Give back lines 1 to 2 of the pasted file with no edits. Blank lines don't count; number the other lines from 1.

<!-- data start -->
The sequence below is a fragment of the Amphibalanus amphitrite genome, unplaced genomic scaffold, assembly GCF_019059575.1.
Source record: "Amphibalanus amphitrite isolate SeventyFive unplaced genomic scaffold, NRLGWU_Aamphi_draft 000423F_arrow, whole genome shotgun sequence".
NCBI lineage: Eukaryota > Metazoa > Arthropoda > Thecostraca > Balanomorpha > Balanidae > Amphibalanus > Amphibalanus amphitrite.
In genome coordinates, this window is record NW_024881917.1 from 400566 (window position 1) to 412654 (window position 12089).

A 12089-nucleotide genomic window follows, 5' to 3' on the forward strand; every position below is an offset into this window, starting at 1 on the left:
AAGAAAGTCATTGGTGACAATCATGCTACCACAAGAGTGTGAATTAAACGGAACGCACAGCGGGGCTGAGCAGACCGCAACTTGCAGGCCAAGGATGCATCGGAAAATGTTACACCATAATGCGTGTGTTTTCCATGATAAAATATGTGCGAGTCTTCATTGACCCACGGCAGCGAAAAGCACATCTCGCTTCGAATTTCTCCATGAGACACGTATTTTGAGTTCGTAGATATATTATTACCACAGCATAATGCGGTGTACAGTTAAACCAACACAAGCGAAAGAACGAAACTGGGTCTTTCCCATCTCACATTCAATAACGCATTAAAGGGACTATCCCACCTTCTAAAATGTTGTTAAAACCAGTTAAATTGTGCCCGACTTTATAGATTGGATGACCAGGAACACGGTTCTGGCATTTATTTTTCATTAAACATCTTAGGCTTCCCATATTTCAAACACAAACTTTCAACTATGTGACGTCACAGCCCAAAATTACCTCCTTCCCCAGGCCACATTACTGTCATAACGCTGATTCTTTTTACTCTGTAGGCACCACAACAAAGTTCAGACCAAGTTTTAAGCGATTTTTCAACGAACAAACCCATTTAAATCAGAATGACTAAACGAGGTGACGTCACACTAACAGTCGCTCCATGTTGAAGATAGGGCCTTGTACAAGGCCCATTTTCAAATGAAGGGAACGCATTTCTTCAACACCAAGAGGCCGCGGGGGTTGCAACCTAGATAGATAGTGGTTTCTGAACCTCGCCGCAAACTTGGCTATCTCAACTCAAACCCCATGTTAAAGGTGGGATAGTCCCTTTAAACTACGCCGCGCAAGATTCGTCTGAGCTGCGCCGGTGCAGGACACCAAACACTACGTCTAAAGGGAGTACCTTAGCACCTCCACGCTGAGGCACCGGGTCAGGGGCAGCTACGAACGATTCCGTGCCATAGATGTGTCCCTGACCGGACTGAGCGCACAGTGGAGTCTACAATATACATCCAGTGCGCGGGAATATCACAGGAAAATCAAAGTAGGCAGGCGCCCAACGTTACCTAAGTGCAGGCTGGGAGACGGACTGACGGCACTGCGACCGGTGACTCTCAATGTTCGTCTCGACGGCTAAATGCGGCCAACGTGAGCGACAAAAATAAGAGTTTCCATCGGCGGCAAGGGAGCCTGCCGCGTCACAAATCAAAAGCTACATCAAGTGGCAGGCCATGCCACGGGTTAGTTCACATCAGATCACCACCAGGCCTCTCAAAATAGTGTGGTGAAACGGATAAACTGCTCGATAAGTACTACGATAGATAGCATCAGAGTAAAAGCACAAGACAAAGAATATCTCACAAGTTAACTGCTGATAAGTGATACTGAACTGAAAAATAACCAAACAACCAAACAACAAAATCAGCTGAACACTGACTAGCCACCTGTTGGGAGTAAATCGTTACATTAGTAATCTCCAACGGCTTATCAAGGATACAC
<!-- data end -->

The sequence below is a fragment of the Amphibalanus amphitrite genome, unplaced genomic scaffold, assembly GCF_019059575.1.
Source record: "Amphibalanus amphitrite isolate SeventyFive unplaced genomic scaffold, NRLGWU_Aamphi_draft 000423F_arrow, whole genome shotgun sequence".